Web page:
Defendants now move for summary judgment of all claims on two grounds: that Plaintiff’s claims fail as a matter of law, and that Defendants are otherwise entitled to qualified immunity. For the reasons elaborated upon below, the Court finds that each of Plaintiff’s claims are without merit, and so grants summary judgment in favor of Defendants as a matter of law without deciding whether Defendants are entitled to qualified immunity.

A. Deliberate Indifference to Medical Needs (Medical Defendants) Plaintiff contends that the Medical Defendants (Dr. Feder, Phillips, Brennan, and Leschinsky) were deliberately indifferent to his medical needs in two ways: they failed to promptly schedule his physical therapy and surgery appointments, and they failed to provide him a therapeutic mattress.

To establish an Eighth Amendment claim regarding inadequate medical treatment, Plaintiff must present evidence “showing the offending official’s ‘deliberate indifference to [his] serious medical needs.’” Thomas v. Wolf , 832 F. App’x 90, 92 (2d Cir. 2020) (quoting Hill v. Curcione, 657 F.3d 116, 122 (2d Cir. 2011)). There are two elements to a claim for deliberate indifference to medical needs.

The first element is objective. The inmate must “show that he was ‘actually deprived of adequate medical care’ by an officia l’s failure ‘to take reasonable measures in response to a [sufficiently serious] medical condition.’” Id. (brackets in original) (quoting Salahuddin v. Goord, 467 F.3d 263, 279–80 (2d Cir. 2006)). Establishing an objectively serious deprivation requires the court to make two separate inquiries. First, the court must determine whether the inmate “was actually deprived of adequate medical care.” Salahuddin, 467 F.3d at 279. The medical providers are only required to have “act[ed] reasonably.” Id. (internal quotation marks and citation omitted). The second inquiry requires the court to determine “whether the inadequacy in medical care is sufficiently serious,” which “ requires the court to examine how the offending conduct is inadequate and what harm, if any, the inadequacy has caused or will likely cause the prisoner.” Id . at 280.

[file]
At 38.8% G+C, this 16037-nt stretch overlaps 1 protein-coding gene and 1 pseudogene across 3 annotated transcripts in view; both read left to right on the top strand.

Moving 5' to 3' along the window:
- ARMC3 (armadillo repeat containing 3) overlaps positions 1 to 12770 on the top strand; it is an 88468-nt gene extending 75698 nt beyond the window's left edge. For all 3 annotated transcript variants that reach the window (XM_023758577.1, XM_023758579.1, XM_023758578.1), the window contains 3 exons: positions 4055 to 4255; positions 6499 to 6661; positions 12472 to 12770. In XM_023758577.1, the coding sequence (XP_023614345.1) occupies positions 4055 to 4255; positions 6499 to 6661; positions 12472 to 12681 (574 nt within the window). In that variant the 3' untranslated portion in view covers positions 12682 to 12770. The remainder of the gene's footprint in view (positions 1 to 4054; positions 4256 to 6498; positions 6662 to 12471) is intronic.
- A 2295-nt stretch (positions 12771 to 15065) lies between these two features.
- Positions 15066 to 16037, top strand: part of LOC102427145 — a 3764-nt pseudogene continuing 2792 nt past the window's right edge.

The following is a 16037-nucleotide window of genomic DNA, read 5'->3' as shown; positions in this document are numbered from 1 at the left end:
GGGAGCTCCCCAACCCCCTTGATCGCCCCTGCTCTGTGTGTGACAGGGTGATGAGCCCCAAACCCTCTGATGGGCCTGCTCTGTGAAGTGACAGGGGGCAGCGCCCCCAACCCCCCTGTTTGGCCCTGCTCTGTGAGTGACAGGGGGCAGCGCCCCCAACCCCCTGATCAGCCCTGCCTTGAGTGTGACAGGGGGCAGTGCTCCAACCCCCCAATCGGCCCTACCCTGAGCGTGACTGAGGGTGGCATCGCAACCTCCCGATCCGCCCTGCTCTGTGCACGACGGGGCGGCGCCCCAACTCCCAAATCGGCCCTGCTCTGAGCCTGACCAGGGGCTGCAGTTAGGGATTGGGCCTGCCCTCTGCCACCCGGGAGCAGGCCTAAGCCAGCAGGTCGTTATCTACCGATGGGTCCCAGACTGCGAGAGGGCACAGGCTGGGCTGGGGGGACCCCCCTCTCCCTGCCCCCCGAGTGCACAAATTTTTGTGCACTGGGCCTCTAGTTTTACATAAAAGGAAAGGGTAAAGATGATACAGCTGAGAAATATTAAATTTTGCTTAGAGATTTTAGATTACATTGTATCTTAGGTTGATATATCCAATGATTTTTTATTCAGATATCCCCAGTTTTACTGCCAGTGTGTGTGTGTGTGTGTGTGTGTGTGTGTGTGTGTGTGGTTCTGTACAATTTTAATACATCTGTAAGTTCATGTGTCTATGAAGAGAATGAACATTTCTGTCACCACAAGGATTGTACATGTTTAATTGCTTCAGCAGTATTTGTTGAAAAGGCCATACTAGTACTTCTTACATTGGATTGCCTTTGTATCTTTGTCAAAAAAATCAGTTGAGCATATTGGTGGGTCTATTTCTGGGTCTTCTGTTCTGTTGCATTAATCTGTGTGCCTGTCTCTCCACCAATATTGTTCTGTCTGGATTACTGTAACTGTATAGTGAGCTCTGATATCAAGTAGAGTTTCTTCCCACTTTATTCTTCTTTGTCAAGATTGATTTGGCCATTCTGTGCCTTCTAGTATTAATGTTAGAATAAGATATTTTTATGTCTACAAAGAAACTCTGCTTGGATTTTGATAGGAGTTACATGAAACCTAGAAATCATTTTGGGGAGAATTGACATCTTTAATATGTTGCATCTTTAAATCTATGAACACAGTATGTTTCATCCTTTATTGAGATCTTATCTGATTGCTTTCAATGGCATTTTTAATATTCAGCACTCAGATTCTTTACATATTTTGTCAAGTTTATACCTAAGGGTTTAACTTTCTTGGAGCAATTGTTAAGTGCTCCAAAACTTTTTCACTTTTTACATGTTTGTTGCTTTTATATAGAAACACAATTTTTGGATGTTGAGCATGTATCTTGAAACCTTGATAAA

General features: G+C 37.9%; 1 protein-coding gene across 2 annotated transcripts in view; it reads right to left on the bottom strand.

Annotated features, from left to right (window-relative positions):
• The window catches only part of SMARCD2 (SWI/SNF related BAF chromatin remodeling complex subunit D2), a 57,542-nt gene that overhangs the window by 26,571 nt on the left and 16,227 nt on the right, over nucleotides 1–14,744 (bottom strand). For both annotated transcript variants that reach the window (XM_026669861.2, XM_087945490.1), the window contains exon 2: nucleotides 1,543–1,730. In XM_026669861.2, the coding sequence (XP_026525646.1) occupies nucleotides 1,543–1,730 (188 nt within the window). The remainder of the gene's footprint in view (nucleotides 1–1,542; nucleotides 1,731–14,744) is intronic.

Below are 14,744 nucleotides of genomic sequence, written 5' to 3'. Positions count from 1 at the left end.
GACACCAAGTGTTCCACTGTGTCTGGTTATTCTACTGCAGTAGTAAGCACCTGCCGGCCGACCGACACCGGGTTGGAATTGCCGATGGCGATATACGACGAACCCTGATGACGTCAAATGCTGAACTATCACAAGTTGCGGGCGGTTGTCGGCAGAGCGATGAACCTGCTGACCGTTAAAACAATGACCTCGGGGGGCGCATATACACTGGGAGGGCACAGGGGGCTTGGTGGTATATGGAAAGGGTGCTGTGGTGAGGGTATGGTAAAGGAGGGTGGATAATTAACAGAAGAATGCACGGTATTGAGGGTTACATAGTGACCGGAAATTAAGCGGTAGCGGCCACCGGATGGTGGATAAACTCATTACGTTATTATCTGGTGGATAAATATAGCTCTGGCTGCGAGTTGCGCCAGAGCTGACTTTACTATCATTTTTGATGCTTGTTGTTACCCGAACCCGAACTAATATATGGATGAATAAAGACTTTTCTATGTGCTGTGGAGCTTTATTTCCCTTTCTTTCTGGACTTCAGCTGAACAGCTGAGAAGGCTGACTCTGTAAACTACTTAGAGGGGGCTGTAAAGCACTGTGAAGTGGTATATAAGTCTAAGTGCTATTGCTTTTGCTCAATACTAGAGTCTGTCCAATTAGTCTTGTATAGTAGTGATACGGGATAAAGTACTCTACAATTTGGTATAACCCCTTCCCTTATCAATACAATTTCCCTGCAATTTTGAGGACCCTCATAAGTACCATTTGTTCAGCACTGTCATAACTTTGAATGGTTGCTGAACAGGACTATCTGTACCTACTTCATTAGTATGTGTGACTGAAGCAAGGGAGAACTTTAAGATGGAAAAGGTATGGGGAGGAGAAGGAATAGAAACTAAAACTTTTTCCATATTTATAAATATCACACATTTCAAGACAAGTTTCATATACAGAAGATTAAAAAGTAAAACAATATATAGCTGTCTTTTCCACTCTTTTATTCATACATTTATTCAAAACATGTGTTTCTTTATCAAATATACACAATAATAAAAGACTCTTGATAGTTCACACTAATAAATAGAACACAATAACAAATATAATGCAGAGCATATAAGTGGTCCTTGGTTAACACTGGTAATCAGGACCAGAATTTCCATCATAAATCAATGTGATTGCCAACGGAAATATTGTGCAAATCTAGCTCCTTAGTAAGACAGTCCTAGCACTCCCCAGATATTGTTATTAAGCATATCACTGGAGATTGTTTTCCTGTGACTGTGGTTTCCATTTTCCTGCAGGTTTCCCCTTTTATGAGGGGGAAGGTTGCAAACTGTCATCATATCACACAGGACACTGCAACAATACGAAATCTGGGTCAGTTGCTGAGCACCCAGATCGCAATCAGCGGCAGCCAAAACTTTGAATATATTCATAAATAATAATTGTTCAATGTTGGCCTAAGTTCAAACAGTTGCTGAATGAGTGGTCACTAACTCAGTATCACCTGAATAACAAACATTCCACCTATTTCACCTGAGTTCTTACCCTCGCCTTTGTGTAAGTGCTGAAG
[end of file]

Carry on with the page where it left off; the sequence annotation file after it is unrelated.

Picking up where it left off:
A “sufficiently serious” deprivation can exist if the plaintiff suffers from an urgent medical condition that can cause death, degeneration, or extreme or chronic pain. See Brock v. Wright, 315 F.3d 158, 162–63 (2d Cir. 2003); Hathaway v. Coughlin, 99 F.3d 550, 553 (2d Cir. 1996). A medical condition may not initially be serious, but may become serious because it is degenerative and, if left untreated or neglected for a long period of time, will “result in further significant injury or the unnecessary and wanton infliction of pain.” Harrison v. Barkley, 219 F.3d 132, 136 (2d Cir. 2000) (quoting Chance v. Armstrong, 143 F.3d 698, 702 (2d Cir. 1998)). The Second Circuit has identified several factors that are “highly relevant” to the question of whether a medical condition is sufficiently serious, including “an injury that a reasonable doct or or patient would find important and worthy of comment or treatment; the presence of a medical condition that significantly affects the individual’s daily activities; or the existence of chronic and substantial pain.” Chance, 143 F.3d at 702(internal quotation marks and citation omitted). Courts also distinguish claims for denial of treatment from those for delay in treatment. See Benjamin v. Pillai, 794 F. App’x 8, 11 (2d Cir. 2019). Specifically, i f the prisoner is receiving ongoing treatment and the offending conduct is an unreasonable delay or interruption in that treatment, the seriousness inquiry is narrower, focusing “‘ on the challenged delay or interruption in treatment rather than the prisoner’s unde rlying medical condition alone.’” Salahuddin, 467 F.3d at 280 (quoting Smith v. Carpenter, 316 F.3d 178, 185 (2d Cir. 2003)).